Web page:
For those that may remember, Alan is very intelligent. He was even on Jeopardy for heaven’s sake! I told him how I was at work one night and the CNAs came to get me and asked if I knew him. They said a Georgetown man was a contestant on the popular game show and I did know who he was. It turned out to be Alan Walters.
“My wife is the one who filled out the application for me and several months later, we received the notice that I was accepted,” he said of his 15 minutes of fame. “There were about 300 people who applied. We had to take these tests to see how well we did. After which, only 25 people made it. The hardest thing was learning the buzzard. During the first part of the game, I couldn’t answer anything because my button wasn’t working so, when the make-up crew came out, I mentioned it to them, and they showed me how to buzz in correctly. After that, it was all good.”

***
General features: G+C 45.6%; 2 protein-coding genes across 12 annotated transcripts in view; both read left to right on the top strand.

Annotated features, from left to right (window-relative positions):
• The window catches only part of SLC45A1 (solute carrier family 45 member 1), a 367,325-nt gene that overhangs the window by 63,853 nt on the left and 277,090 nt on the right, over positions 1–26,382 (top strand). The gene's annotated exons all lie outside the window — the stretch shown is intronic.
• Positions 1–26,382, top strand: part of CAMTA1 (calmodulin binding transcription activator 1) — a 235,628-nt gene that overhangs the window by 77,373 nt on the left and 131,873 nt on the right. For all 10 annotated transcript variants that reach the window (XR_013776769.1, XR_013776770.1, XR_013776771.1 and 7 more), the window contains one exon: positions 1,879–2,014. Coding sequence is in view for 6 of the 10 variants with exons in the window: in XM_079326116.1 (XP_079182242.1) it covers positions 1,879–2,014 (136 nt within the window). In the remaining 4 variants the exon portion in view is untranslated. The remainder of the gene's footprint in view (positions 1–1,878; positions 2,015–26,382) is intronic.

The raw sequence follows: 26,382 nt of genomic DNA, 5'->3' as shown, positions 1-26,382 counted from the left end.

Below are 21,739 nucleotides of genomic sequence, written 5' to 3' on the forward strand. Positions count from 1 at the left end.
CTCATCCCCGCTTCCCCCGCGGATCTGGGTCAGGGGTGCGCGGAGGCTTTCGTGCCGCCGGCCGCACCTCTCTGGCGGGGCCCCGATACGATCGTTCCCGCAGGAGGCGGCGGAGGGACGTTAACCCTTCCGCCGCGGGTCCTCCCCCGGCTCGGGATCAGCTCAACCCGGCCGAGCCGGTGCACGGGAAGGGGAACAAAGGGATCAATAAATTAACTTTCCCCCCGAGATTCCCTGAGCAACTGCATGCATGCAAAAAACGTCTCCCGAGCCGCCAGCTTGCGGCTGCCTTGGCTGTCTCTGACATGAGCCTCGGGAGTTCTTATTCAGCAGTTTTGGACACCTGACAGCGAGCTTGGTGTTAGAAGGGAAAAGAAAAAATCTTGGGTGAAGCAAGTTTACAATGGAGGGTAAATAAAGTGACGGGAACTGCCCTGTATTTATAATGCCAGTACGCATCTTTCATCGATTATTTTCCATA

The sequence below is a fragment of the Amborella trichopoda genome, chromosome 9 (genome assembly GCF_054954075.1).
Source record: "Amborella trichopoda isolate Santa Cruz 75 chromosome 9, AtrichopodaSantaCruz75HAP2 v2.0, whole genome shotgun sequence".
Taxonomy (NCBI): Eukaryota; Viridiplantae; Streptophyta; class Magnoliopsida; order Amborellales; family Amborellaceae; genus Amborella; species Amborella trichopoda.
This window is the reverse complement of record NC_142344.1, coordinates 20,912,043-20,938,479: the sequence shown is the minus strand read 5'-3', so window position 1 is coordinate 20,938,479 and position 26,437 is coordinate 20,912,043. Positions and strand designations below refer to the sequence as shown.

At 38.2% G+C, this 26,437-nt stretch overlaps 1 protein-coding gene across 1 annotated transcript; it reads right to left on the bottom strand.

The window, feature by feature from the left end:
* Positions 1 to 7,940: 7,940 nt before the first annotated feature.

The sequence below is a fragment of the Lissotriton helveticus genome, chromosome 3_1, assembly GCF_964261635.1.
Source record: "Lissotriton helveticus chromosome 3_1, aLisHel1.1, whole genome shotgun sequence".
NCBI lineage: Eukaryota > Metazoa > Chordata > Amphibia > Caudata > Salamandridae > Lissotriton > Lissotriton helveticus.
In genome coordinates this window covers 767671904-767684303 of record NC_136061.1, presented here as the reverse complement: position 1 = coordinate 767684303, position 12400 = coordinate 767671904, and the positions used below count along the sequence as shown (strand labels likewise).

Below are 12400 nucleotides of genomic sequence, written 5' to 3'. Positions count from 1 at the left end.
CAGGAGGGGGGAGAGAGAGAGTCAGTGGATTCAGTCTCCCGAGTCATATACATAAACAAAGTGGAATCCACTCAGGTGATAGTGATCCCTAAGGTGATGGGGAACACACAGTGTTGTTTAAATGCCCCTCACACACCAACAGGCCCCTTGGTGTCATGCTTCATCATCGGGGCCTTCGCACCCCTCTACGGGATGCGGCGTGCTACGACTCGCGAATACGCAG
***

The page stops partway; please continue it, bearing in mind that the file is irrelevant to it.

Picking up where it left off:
Ha! That’s what he says. I would have flubbed every question (or answer) given.
“How far did you get? Did you win?” I asked, staying on point.
Alan nodded, “Yes, I did win one round and brought home about $12,000, which is about half of what you’d win today. We had to pay for our way out there, all of our accommodations, and, of course, taxes. It was the only time I ever had to file taxes in California, too.
Before I ended our meeting and in light of current events and Alan’s professional position, I had to ask about gun control. “Are you in support of the 2nd Amendment?” I asked.
“Yes, I am,” Alan answered without hesitation. “I’m a card carrying member of the NRA, too.”
I made some notes and then asked, “How do the recent school shootings affect the teacher’s desires to carry concealed weapons?”